My first diagnosis of acute myeloid leukaemia came in March 2018, when I was 23. Quite frankly, it was a blur from start to finish – when I was first admitted onto the haematology ward of the Queen Elizabeth University Hospital in Glasgow, my blood count was extremely low.
I remember the doctor coming to speak to me and my mum, and despite understanding parts of what was being said, I still felt completely overwhelmed by it all. I don’t think I fully accepted what was being said to me.
I was taken to hospital late on a Friday afternoon and by Tuesday I was starting my first round of treatment. Without the support of my parents, brother and my partner Ben, I wouldn’t have known where to turn. Should I do a trial? What side effects can I expect? What if it doesn’t work? These were so many questions I needed answering, but I couldn’t bear them alone – often the answers would just fade away into the background, I would hear one word or phrase and focus my attention on that, and it was rarely the positive points I focused on.
This is where the support of those closest to me took form. My mum knew exactly where my head was at, she knew the questions I didn’t want to ask and so asked them for me. She took down notes and listened attentively, knowing she would no doubt have to relay the information to me later in the day when I was more focused or feeling less vulnerable.
“The recovery from my stem cell transplant required me to quarantine from my loved ones, before we had even heard of coronavirus.”
In March 2019, only two weeks shy of my first diagnosis, I learned at a routine blood test that I had relapsed. I had expected to be in and out of the clinic in minutes, so I had gone alone, but within minutes of having my blood taken, my results came through and a consultant was called. I felt terrified, all I wanted was someone to give me a hug and tell me it was going to be okay. Suddenly, a bone marrow biopsy was set up, and so began another twelve months in hospital, four rounds of chemotherapy and a stem cell transplant – the recovery from which required me to quarantine from my loved ones, before we had even heard of coronavirus.
I had envisioned 2020 as a happier year. But only a few months after my transplant, the world was starting to get to grips with the coronavirus pandemic, bringing with it a change to how appointments were organised. These were a lonely affair, as patients could no longer bring in a companion, making the appointments even more daunting than before.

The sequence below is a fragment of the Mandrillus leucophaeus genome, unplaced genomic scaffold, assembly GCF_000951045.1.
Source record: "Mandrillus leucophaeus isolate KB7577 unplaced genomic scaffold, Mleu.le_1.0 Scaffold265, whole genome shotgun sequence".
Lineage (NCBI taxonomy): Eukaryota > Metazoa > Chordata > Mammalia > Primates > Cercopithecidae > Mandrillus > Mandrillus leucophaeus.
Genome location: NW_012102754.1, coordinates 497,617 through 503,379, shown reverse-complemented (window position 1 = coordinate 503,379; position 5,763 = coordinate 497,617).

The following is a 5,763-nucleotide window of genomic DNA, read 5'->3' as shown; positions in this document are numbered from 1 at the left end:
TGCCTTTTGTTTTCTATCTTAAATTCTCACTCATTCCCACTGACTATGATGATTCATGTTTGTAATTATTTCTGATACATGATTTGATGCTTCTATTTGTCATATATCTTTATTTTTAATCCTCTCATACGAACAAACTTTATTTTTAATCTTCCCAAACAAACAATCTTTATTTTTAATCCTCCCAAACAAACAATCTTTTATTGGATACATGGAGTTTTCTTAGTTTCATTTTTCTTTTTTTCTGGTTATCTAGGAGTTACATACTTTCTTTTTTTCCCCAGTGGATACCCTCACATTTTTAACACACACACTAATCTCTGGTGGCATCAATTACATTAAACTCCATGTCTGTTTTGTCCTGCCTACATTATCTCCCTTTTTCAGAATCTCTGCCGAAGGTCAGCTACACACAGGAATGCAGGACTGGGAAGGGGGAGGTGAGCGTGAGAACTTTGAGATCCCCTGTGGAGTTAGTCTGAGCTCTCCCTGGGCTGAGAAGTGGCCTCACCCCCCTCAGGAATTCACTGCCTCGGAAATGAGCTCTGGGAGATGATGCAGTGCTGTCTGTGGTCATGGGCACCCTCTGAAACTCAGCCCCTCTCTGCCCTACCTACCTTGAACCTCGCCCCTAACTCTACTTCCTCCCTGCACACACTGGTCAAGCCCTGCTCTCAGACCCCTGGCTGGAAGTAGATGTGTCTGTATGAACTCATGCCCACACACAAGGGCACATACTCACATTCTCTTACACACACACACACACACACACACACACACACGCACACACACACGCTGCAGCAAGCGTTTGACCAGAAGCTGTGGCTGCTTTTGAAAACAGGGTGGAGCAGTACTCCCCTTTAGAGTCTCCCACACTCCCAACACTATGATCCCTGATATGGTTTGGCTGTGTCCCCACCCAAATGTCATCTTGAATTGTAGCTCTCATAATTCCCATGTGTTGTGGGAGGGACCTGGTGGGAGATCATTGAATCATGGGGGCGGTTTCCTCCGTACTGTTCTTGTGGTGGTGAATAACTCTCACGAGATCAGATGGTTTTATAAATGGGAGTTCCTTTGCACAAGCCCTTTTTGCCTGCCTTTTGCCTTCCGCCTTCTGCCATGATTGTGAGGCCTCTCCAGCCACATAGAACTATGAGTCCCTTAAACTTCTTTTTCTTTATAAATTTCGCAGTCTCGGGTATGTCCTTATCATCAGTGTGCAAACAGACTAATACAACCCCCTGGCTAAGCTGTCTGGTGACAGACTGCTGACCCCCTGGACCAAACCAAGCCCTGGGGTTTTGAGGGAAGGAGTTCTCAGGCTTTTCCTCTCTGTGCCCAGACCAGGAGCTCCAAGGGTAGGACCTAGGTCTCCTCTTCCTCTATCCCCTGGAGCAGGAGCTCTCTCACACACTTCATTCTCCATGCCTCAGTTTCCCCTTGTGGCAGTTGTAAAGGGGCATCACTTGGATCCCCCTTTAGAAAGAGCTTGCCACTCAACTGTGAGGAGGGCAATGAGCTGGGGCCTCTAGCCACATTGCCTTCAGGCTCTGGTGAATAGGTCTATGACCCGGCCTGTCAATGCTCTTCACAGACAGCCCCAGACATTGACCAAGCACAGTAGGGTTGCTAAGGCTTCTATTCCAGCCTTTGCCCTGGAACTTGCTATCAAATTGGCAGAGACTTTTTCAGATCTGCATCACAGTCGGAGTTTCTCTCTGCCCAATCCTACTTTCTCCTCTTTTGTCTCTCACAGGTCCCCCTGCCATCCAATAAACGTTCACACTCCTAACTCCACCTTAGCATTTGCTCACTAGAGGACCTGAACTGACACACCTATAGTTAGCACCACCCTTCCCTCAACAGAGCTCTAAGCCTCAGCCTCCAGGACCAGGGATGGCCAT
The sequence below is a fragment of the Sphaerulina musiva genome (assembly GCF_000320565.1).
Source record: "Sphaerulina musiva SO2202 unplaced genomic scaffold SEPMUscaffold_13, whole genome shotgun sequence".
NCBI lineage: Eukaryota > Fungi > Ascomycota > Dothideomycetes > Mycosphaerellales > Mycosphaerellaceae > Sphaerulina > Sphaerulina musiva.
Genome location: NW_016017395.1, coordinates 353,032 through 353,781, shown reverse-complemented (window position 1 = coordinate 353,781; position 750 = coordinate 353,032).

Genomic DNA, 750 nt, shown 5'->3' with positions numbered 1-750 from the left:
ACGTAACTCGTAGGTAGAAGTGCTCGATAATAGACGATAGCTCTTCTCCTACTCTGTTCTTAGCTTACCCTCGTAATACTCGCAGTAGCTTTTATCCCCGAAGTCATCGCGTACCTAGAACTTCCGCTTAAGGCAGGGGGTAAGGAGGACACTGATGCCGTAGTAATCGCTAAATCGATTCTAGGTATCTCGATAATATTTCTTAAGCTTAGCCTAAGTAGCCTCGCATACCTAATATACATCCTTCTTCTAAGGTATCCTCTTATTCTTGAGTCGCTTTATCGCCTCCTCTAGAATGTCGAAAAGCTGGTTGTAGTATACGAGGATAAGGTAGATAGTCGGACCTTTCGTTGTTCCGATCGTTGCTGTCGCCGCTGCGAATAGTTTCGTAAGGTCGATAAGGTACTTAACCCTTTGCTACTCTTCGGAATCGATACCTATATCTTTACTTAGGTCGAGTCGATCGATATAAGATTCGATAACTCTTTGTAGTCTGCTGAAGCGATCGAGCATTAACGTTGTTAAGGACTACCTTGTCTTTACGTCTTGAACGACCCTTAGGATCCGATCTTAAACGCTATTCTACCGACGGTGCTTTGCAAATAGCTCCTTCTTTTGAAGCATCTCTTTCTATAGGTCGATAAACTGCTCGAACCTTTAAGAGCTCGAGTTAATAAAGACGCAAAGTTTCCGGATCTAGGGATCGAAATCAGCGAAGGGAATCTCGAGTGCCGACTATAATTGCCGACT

I had been told that if someone wanted to join me, I could phone them when I was ready to be seen, but I always felt a real awkwardness in doing so. With the new Covid checks in place it seemed an added nuisance to bring someone in for only a brief chat. They would have to queue to enter the building, waiting to be assessed by a nurse who had a thermometer and checklist at the ready. It seemed easier to just be there myself – to be honest, I found myself feeling embarrassed at the thought of needing my mum to hold my hand. If it were someone else telling me this, I would probably tell them they were being ridiculous, but nonetheless, at 25, I felt that I would be judged on wanting my mum in with me, especially considering so many around me were in the same boat.
“We all need someone to help us when we feel at our most vulnerable, no matter the circumstance.”
From August last year, I was able to take some appointments via video call. It allowed me to have someone else there, and it was a comfort to know that someone else was listening with me. It may not have been physical face to face contact, but we could now discuss things as normal with no masks getting in the way. It seems like a strange thing to comment on, but sometimes being able to get a reassuring smile makes all the difference.
As lockdown and restrictions continue, I find myself often thinking of a friend who I had met in hospital, whose cancer had relapsed at the start of the pandemic. She would share her grief at not having her family there by her side and the fears she had of her upcoming stem cell transplant. She went through four rounds of treatment, with little contact with her parents. When she received her transplant, she was completely shut off from visitors due to the risk surrounding stem cell patients. She had no immune system, little energy to look after herself, and the anxiety of being cared for by a new team of nurses and doctors for the next couple of months.
Experiencing it all myself and understanding how much we rely on those other people being in the room made me appreciate how fortunate I had been in having my family and friends there to support me. We all need someone to help us when we feel at our most vulnerable, no matter the circumstance.
Everyone battling cancer during this pandemic, young and old, are superheroes in my eyes. The bravery they have to show every day to deal with their illness as the world struggles on around them is inspiring. But they shouldn’t have to go through it alone, and I can only hope that, for their sake, we start to see change for those going through this horrible disease.
Lauren Lester is a master’s student at the University of Stirling. CLIC Sargent and Teenager Cancer Trust are encouraging any young people with similar experience to speak with their clinical care or social care team for support. For more advice, visit the CLIC Sargent website here
Have a compelling personal story you want to tell? Find out what we’re looking for here, and pitch us on email@example.com